This morning’s Observer column:
Tidying my office the other day, as one does at this time of year, I came upon a shabby, brown, dust-covered, A5 plastic ring binder. It was the kind of thing one throws into a skip without a moment’s hesitation. Except this wasn’t something to throw away, for embossed on the spine of the binder was “VisiCalc”. Inside was a 5.25in floppy disc and a glossy manual. And as I stood there looking at it I had one of those epiphanies that James Joyce was so keen on. I was suddenly transported back to late November 1979. I had bought an Apple II computer on a research grant – the more expensive 32k model, which had an external disk drive. An academic colleague who was on sabbatical at MIT had sent me a postcard saying that he had seen an Apple II running some weird software for business planning that was driving people wild. So I asked him to get me a copy and it arrived via FedEx.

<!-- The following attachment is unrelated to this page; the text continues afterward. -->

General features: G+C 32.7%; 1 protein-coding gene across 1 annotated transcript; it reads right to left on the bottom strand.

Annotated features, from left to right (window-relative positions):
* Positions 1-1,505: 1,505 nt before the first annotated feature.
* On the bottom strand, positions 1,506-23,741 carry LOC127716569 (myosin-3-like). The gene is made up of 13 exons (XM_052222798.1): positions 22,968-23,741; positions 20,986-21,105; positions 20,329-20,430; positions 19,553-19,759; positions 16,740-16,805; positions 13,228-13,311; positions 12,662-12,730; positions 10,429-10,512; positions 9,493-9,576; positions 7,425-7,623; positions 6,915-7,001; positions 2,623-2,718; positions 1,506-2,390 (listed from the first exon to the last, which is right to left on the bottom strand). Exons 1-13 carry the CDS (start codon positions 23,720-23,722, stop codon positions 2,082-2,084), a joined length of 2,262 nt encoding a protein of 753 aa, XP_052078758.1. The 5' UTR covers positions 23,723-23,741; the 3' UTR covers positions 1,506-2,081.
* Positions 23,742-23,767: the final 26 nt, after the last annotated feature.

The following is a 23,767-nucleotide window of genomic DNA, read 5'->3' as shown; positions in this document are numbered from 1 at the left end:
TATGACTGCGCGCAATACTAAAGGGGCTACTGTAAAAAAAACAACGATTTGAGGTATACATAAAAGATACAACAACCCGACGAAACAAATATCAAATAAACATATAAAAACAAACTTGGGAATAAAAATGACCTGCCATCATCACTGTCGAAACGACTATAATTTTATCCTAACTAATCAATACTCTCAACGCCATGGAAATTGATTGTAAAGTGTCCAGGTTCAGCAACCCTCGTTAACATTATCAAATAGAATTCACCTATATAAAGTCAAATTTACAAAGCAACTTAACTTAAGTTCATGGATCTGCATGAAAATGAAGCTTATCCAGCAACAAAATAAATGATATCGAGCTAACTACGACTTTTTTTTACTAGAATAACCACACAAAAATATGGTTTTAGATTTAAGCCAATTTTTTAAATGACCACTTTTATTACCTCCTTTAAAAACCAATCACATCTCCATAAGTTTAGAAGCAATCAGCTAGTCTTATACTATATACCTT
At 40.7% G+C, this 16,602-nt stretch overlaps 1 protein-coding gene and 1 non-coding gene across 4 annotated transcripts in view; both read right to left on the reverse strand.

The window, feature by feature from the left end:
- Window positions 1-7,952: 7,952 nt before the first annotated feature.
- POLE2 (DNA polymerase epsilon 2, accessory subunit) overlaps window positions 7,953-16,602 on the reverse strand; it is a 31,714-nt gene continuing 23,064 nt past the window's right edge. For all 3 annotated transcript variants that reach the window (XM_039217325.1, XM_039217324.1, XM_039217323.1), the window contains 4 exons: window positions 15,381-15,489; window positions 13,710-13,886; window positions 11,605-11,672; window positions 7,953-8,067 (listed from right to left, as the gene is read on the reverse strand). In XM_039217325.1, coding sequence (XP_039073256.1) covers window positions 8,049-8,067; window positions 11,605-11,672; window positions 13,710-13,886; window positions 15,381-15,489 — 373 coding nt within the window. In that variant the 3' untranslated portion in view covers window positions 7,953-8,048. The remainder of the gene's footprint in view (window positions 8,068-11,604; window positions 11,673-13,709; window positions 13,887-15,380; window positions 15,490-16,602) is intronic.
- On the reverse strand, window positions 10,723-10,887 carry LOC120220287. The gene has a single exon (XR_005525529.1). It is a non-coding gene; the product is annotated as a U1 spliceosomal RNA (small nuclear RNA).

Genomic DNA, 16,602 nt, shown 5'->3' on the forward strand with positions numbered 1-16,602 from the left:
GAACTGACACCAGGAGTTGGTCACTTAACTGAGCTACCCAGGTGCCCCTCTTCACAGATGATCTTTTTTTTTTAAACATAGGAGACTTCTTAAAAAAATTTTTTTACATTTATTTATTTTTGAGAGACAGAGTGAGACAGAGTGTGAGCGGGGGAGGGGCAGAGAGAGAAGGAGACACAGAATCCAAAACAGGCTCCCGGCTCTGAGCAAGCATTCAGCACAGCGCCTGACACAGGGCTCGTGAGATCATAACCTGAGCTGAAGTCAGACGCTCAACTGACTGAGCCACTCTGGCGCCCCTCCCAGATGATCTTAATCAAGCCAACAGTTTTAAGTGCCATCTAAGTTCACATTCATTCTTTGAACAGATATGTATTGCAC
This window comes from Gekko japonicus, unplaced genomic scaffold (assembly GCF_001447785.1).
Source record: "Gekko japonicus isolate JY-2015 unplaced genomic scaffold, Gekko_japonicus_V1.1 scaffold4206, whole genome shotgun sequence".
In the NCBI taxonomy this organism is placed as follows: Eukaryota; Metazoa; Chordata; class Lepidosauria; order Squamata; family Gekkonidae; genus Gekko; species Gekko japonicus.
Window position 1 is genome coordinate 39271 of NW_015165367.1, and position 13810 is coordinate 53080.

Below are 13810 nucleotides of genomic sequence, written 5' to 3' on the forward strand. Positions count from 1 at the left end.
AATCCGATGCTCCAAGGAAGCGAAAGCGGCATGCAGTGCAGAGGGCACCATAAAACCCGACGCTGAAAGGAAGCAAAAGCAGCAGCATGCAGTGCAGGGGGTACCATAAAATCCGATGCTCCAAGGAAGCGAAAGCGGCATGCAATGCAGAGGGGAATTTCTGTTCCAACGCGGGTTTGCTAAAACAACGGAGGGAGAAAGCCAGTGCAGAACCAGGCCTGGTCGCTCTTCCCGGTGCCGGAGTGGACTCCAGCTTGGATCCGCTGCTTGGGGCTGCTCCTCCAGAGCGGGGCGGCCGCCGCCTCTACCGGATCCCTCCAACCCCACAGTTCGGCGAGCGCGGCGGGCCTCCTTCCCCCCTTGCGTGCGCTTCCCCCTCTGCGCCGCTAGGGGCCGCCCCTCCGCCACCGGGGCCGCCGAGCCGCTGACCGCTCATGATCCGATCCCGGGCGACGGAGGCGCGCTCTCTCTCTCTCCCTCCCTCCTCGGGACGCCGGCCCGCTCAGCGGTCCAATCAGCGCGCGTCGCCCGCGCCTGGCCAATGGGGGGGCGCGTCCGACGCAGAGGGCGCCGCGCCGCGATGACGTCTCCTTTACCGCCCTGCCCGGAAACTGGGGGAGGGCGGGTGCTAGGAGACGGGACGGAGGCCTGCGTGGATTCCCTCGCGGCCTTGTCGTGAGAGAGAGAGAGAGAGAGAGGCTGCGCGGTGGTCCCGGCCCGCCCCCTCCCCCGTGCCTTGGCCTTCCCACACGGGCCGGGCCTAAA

VisiCalc was the world’s first spreadsheet program. It was written by Dan Bricklin and Bob Frankston and came from an insight Bricklin had one day while attending Harvard Business School….